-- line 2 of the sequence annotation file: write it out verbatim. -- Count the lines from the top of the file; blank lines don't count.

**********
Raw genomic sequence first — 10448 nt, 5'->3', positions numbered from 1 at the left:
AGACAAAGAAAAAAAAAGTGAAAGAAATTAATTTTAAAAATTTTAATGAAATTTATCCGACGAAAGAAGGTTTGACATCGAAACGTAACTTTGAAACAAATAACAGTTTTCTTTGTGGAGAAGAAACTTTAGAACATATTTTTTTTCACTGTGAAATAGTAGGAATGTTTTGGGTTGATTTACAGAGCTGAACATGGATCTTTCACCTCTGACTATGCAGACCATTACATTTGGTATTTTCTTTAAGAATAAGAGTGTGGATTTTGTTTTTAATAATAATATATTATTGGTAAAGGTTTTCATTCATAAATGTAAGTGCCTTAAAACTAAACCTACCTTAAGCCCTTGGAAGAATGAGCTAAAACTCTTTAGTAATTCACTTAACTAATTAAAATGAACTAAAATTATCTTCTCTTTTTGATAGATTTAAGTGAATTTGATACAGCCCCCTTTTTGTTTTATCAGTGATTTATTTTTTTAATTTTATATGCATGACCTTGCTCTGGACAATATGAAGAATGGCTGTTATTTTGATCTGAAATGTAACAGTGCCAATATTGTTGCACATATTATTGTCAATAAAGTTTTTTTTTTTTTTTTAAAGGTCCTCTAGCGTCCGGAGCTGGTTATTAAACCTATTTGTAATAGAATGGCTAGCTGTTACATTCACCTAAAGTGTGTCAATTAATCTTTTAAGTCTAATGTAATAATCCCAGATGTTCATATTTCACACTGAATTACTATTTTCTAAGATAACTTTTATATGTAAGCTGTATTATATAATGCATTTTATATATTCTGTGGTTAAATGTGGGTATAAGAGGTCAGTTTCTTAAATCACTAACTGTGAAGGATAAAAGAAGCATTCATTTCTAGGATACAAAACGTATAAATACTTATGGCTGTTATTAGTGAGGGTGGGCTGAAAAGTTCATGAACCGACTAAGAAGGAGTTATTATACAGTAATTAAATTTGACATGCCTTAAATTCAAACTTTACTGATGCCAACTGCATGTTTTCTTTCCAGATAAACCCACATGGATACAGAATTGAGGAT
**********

AGACAAAGAAAAAAAAAGTGAAAGAAATTAATTTTAAAAATTTTAATGAAATTTATCCGACGAAAGAAGGTTTGACATCGAAACGTAACTTTGAAACAAATAACAGTTTTCTTTGTGGAGAAGAAACTTTAGAACATATTTTTTTTCACTGTGAAATAGTAGGAATGTTTTGGGTTGATTTACAGAGCTGAACATGGATCTTTCACCTCTGACTATGCAGACCATTACATTTGGTATTTTCTTTAAGAATAAGAGTGTGGATTTTGTTTTTAATAATAATATATTATTGGTAAAGGTTTTCATTCATAAATGTAAGTGCCTTAAAACTAAACCTACCTTAAGCCCTTGGAAGAATGAGCTAAAACTCTTTAGTAATTCACTTAACTAATTAAAATGAACTAAAATTATCTTCTCTTTTTGATAGATTTAAGTGAATTTGATACAGCCCCCTTTTTGTTTTATCAGTGATTTATTTTTTTAATTTTATATGCATGACCTTGCTCTGGACAATATGAAGAATGGCTGTTATTTTGATCTGAAATGTAACAGTGCCAATATTGTTGCACATATTATTGTCAATAAAGTTTTTTTTTTTTTTTTAAAGGTCCTCTAGCGTCCGGAGCTGGTTATTAAACCTATTTGTAATAGAATGGCTAGCTGTTACATTCACCTAAAGTGTGTCAATTAATCTTTTAAGTCTAATGTAATAATCCCAGATGTTCATATTTCACACTGAATTACTATTTTCTAAGATAACTTTTATATGTAAGCTGTATTATATAATGCATTTTATATATTCTGTGGTTAAATGTGGGTATAAGAGGTCAGTTTCTTAAATCACTAACTGTGAAGGATAAAAGAAGCATTCATTTCTAGGATACAAAACGTATAAATACTTATGGCTGTTATTAGTGAGGGTGGGCTGAAAAGTTCATGAACCGACTAAGAAGGAGTTATTATACAGTAATTAAATTTGACATGCCTTAAATTCAAACTTTACTGATGCCAACTGCATGTTTTCTTTCCAGATAAACCCACATGGATACAGAATTGAGGAT